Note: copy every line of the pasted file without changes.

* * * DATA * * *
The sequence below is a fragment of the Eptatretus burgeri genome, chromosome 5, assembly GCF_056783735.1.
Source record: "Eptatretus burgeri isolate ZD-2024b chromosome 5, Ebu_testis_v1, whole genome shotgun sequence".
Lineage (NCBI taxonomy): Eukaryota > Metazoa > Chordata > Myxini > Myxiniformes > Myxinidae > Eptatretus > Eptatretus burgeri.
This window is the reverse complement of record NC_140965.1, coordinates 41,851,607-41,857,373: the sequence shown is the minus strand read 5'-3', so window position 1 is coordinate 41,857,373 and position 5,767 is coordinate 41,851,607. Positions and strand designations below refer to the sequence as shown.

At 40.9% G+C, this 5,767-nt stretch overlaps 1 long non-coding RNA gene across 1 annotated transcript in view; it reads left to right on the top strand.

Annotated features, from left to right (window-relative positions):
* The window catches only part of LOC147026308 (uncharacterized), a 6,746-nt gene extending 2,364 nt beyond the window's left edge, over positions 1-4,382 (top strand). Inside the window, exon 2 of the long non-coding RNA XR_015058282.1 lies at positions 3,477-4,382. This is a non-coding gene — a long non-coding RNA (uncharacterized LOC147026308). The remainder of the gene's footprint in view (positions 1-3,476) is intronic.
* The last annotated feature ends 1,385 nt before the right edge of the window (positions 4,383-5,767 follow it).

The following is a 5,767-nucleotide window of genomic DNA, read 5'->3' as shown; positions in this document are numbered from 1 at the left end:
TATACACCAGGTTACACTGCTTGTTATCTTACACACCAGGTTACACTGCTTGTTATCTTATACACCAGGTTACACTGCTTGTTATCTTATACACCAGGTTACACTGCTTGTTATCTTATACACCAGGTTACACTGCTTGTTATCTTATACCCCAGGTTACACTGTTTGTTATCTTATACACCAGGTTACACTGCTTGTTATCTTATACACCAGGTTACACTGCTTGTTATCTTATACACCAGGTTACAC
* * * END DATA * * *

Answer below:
The sequence below is a fragment of the Eptatretus burgeri genome, chromosome 5, assembly GCF_056783735.1.
Source record: "Eptatretus burgeri isolate ZD-2024b chromosome 5, Ebu_testis_v1, whole genome shotgun sequence".
Lineage (NCBI taxonomy): Eukaryota > Metazoa > Chordata > Myxini > Myxiniformes > Myxinidae > Eptatretus > Eptatretus burgeri.
This window is the reverse complement of record NC_140965.1, coordinates 41,851,607-41,857,373: the sequence shown is the minus strand read 5'-3', so window position 1 is coordinate 41,857,373 and position 5,767 is coordinate 41,851,607. Positions and strand designations below refer to the sequence as shown.

At 40.9% G+C, this 5,767-nt stretch overlaps 1 long non-coding RNA gene across 1 annotated transcript in view; it reads left to right on the top strand.

Annotated features, from left to right (window-relative positions):
* The window catches only part of LOC147026308 (uncharacterized), a 6,746-nt gene extending 2,364 nt beyond the window's left edge, over positions 1-4,382 (top strand). Inside the window, exon 2 of the long non-coding RNA XR_015058282.1 lies at positions 3,477-4,382. This is a non-coding gene — a long non-coding RNA (uncharacterized LOC147026308). The remainder of the gene's footprint in view (positions 1-3,476) is intronic.
* The last annotated feature ends 1,385 nt before the right edge of the window (positions 4,383-5,767 follow it).

The following is a 5,767-nucleotide window of genomic DNA, read 5'->3' as shown; positions in this document are numbered from 1 at the left end:
TATACACCAGGTTACACTGCTTGTTATCTTACACACCAGGTTACACTGCTTGTTATCTTATACACCAGGTTACACTGCTTGTTATCTTATACACCAGGTTACACTGCTTGTTATCTTATACACCAGGTTACACTGCTTGTTATCTTATACCCCAGGTTACACTGTTTGTTATCTTATACACCAGGTTACACTGCTTGTTATCTTATACACCAGGTTACACTGCTTGTTATCTTATACACCAGGTTACAC